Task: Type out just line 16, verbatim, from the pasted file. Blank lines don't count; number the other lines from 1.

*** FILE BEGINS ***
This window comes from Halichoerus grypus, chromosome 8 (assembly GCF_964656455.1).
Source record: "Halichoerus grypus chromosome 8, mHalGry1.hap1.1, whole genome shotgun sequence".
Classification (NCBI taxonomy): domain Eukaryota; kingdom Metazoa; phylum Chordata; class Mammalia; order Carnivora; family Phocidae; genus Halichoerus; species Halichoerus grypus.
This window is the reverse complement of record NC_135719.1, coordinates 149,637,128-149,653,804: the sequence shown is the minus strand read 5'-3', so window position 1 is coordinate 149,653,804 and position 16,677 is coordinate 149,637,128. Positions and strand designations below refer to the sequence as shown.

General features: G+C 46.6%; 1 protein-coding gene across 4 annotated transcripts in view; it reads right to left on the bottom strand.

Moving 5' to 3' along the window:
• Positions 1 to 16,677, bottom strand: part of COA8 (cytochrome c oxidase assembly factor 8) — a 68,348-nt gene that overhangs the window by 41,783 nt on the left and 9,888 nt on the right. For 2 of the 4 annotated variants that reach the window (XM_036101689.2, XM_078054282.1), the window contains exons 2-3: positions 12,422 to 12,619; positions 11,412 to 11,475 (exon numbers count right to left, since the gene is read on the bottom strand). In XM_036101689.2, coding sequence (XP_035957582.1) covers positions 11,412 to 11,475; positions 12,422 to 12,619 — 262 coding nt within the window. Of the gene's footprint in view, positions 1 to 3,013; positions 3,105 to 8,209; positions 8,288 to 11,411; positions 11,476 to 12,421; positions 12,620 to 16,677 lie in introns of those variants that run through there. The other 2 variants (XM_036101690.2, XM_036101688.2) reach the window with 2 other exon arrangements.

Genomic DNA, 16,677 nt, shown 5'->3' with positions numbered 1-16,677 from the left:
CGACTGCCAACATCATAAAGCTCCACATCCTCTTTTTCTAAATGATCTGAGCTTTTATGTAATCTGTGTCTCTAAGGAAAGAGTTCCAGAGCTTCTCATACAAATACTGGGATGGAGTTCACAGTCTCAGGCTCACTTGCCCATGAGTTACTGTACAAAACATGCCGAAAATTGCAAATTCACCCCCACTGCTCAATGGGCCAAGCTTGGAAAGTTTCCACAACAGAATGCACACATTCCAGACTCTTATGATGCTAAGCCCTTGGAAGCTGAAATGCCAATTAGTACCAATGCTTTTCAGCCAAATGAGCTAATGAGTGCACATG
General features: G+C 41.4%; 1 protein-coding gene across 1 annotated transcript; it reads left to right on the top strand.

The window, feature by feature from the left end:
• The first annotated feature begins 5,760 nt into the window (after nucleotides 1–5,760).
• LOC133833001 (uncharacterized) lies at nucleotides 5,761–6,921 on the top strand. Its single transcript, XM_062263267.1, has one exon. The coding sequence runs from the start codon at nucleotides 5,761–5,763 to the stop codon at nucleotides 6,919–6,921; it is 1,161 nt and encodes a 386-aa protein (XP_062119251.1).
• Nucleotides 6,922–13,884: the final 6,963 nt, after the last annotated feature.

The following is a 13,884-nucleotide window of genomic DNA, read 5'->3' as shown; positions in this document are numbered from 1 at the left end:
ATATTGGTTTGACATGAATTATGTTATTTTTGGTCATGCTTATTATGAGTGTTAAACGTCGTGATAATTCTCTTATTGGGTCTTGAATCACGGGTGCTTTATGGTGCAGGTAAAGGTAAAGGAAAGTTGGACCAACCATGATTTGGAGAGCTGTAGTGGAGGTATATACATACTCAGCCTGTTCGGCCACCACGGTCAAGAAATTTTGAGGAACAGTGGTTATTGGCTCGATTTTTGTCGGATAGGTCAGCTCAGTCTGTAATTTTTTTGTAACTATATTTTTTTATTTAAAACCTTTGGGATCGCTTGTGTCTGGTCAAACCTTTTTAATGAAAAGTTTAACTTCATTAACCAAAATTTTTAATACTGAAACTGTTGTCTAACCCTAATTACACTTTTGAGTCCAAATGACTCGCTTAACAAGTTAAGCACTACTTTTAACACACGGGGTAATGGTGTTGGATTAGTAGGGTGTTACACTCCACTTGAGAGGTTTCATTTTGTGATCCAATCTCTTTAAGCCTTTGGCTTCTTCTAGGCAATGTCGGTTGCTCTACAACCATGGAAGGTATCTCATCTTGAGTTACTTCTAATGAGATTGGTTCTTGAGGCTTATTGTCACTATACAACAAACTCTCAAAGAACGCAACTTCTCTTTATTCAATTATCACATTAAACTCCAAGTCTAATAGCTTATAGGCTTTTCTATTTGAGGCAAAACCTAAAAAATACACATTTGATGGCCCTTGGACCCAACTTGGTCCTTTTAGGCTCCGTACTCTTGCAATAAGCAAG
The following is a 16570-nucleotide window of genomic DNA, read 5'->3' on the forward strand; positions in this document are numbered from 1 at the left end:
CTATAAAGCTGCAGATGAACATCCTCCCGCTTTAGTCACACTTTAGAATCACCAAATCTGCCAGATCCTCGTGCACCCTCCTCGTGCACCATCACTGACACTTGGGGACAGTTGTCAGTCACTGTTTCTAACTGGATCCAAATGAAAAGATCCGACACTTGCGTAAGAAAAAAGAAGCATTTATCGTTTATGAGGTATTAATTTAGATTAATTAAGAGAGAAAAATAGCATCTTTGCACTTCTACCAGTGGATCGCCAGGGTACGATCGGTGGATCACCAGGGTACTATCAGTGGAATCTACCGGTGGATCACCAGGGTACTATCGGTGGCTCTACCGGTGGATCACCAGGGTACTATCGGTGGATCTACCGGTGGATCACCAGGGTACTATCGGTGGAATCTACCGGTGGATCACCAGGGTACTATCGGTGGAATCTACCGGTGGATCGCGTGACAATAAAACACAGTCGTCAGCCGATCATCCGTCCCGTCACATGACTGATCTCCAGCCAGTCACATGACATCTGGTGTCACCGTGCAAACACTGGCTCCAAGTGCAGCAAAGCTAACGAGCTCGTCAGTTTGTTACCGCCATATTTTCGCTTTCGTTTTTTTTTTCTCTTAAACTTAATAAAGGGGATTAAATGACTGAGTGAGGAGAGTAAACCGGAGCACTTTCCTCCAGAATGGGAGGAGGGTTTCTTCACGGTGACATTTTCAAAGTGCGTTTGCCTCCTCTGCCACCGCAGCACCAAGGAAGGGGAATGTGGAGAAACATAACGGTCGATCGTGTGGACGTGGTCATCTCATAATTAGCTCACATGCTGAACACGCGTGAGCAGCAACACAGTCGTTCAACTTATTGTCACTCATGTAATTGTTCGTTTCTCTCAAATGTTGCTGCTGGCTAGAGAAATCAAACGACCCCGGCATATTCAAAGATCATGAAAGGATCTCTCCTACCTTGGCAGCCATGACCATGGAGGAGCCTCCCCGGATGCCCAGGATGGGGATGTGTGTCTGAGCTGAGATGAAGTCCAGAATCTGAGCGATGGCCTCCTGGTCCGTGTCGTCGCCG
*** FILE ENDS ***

ATATTGGTTTGACATGAATTATGTTATTTTTGGTCATGCTTATTATGAGTGTTAAACGTCGTGATAATTCTCTTATTGGGTCTTGAATCACGGGTGCTTTATGGTGCAGGTAAAGGTAAAGGAAAGTTGGACCAACCATGATTTGGAGAGCTGTAGTGGAGGTATATACATACTCAGCCTGTTCGGCCACCACGGTCAAGAAATTTTGAGGAACAGTGGTTATTGGCTCGATTTTTGTCGGATAGGTCAGCTCAGTCTGTAATTTTTTTGTAACTATATTTTTTTATTTAAAACCTTTGGGATCGCTTGTGTCTGGTCAAACCTTTTTAATGAAAAGTTTAACTTCATTAACCAAAATTTTTAATACTGAAACTGTTGTCTAACCCTAATTACACTTTTGAGTCCAAATGACTCGCTTAACAAGTTAAGCACTACTTTTAACACACGGGGTAATGGTGTTGGATTAGTAGGGTGTTACACTCCACTTGAGAGGTTTCATTTTGTGATCCAATCTCTTTAAGCCTTTGGCTTCTTCTAGGCAATGTCGGTTGCTCTACAACCATGGAAGGTATCTCATCTTGAGTTACTTCTAATGAGATTGGTTCTTGAGGCTTATTGTCACTATACAACAAACTCTCAAAGAACGCAACTTCTCTTTATTCAATTATCACATTAAACTCCAAGTCTAATAGCTTATAGGCTTTTCTATTTGAGGCAAAACCTAAAAAATACACATTTGATGGCCCTTGGACCCAACTTGGTCCTTTTAGGCTCCGTACTCTTGCAATAAGCAAG